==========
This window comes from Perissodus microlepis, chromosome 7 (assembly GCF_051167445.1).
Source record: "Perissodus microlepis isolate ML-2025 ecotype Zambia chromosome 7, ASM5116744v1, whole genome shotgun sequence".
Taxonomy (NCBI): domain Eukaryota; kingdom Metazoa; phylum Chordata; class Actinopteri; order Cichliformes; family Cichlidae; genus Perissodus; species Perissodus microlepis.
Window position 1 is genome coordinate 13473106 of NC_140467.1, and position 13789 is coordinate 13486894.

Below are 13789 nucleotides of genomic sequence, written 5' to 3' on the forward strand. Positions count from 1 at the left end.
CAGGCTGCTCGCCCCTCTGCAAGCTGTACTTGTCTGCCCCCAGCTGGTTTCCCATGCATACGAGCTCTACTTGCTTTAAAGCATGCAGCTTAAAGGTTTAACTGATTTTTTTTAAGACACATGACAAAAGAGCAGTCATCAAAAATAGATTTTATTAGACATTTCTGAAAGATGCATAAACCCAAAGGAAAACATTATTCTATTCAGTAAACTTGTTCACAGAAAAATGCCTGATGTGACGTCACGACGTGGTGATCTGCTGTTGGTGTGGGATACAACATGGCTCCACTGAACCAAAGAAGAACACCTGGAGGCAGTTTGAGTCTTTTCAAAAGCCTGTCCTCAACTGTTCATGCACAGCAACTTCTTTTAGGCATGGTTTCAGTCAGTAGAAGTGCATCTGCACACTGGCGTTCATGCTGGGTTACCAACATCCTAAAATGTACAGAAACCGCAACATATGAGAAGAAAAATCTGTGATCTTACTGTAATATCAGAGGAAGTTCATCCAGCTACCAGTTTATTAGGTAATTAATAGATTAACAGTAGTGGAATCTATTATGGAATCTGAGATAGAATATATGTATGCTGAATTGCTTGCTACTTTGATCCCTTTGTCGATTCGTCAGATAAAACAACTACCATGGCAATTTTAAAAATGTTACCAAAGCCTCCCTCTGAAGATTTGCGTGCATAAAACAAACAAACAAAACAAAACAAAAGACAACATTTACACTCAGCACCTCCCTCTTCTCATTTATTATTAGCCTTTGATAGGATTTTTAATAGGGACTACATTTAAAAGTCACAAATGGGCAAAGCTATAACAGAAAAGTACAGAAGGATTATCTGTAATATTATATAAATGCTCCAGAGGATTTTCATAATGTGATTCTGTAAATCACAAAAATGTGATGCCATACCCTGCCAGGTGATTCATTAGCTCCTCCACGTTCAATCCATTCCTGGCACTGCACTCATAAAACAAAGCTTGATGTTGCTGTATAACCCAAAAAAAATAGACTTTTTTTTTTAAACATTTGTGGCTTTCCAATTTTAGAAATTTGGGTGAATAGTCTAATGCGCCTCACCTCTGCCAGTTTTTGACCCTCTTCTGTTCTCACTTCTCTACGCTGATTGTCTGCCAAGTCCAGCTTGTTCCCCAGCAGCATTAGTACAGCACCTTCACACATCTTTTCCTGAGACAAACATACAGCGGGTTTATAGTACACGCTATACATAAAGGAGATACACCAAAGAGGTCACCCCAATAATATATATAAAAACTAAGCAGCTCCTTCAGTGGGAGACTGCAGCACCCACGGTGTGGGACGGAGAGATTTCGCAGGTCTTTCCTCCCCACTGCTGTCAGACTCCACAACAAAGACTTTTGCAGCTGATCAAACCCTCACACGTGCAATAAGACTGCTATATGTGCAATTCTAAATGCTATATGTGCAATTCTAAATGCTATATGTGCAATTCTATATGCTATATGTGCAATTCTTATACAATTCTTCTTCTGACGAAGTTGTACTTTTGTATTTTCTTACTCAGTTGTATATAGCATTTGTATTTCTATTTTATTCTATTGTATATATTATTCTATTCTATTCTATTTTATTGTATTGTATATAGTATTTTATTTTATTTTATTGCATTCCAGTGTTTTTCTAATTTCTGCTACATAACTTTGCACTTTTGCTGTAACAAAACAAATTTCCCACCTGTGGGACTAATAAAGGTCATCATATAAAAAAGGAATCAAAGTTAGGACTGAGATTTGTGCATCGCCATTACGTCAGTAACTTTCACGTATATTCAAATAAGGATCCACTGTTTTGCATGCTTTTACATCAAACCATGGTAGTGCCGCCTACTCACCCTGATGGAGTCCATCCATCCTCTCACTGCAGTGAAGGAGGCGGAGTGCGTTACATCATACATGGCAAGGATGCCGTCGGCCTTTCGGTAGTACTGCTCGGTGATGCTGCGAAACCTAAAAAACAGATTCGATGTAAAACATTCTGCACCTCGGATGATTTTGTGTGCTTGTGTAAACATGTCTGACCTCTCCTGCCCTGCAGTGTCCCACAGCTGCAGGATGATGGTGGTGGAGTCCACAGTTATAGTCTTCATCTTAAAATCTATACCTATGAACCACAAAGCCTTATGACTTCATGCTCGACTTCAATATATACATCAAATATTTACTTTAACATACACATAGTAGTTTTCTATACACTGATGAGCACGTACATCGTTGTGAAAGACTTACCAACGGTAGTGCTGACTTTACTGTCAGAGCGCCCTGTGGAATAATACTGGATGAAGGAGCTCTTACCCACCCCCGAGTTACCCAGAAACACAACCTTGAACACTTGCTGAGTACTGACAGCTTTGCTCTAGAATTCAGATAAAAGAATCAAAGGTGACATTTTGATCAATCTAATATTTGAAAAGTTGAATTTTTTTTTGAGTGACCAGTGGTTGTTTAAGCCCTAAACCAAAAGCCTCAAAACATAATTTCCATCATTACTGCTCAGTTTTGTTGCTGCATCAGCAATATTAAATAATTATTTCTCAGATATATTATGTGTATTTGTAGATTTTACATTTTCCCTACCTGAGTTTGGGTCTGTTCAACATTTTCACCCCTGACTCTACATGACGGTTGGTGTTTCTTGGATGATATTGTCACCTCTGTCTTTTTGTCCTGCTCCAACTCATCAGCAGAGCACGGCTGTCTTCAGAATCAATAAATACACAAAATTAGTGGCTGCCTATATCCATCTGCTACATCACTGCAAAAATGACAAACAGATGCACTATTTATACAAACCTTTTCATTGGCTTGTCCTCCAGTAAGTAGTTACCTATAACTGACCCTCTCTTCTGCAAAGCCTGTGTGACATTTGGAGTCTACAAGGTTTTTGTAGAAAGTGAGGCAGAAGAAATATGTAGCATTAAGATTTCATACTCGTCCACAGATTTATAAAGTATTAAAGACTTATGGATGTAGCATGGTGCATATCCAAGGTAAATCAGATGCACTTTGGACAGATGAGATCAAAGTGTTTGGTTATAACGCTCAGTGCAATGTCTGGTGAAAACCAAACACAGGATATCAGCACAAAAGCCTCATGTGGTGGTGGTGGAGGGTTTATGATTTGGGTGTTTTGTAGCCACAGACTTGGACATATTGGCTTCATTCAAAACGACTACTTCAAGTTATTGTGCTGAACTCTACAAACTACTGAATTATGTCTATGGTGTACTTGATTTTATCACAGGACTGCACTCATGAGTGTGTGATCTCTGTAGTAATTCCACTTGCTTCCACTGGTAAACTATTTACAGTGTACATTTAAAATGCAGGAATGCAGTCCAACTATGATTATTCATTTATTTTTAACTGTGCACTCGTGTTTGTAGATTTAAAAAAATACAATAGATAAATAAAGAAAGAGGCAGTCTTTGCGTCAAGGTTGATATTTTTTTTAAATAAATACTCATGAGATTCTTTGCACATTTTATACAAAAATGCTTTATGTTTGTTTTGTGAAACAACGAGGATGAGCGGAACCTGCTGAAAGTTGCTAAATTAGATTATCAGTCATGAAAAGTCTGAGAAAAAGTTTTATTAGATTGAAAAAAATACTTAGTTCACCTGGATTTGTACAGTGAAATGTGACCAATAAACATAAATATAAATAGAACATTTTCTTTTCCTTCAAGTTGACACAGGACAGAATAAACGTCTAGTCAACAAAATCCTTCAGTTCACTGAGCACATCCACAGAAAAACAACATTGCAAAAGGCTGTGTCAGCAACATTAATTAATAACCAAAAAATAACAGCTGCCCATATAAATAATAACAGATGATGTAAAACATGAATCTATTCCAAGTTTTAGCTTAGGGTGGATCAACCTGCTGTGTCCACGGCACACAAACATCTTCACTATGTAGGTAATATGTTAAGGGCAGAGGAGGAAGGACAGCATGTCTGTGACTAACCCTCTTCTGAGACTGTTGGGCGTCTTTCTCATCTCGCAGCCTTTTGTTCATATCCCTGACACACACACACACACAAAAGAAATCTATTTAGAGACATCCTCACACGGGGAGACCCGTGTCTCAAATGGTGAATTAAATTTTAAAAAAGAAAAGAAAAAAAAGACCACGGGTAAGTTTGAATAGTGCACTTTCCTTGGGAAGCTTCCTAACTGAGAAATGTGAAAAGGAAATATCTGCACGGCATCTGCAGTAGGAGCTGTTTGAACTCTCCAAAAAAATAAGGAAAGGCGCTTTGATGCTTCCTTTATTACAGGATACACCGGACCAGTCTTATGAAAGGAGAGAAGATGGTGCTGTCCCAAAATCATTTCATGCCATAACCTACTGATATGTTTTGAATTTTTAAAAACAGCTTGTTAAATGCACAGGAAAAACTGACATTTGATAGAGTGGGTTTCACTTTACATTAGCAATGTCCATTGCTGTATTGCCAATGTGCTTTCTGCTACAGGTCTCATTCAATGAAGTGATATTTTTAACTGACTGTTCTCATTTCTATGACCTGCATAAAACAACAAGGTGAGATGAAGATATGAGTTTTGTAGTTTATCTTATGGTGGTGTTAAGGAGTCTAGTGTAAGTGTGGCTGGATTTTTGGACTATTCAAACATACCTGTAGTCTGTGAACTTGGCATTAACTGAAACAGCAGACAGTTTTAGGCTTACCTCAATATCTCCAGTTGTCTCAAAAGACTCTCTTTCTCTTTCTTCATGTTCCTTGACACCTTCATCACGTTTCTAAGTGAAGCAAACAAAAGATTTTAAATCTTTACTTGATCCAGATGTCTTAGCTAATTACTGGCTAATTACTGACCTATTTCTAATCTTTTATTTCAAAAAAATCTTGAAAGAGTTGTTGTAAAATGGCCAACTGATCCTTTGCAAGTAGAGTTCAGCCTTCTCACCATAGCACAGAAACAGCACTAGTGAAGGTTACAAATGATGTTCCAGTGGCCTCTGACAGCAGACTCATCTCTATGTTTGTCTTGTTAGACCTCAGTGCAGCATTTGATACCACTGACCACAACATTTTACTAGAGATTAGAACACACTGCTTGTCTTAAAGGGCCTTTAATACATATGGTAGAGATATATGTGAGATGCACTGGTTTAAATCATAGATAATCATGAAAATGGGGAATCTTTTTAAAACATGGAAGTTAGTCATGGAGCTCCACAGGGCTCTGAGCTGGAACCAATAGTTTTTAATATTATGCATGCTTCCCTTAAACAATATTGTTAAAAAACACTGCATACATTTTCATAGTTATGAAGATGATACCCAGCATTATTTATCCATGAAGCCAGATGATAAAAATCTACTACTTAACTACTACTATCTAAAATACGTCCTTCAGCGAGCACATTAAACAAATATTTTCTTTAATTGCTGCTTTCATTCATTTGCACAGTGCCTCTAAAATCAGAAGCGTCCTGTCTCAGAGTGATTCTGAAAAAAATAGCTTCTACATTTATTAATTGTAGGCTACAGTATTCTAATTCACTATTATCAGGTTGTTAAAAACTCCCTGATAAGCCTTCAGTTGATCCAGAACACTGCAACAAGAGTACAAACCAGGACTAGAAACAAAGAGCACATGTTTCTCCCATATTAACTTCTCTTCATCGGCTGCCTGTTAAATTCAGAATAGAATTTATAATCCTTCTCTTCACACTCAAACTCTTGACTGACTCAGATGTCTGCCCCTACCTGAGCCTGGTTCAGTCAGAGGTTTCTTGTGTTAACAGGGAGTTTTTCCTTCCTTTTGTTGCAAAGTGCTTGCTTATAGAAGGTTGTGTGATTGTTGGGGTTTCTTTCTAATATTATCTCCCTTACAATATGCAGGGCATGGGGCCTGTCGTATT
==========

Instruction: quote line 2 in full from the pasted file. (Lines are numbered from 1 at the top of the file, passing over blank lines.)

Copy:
Source record: "Perissodus microlepis isolate ML-2025 ecotype Zambia chromosome 7, ASM5116744v1, whole genome shotgun sequence".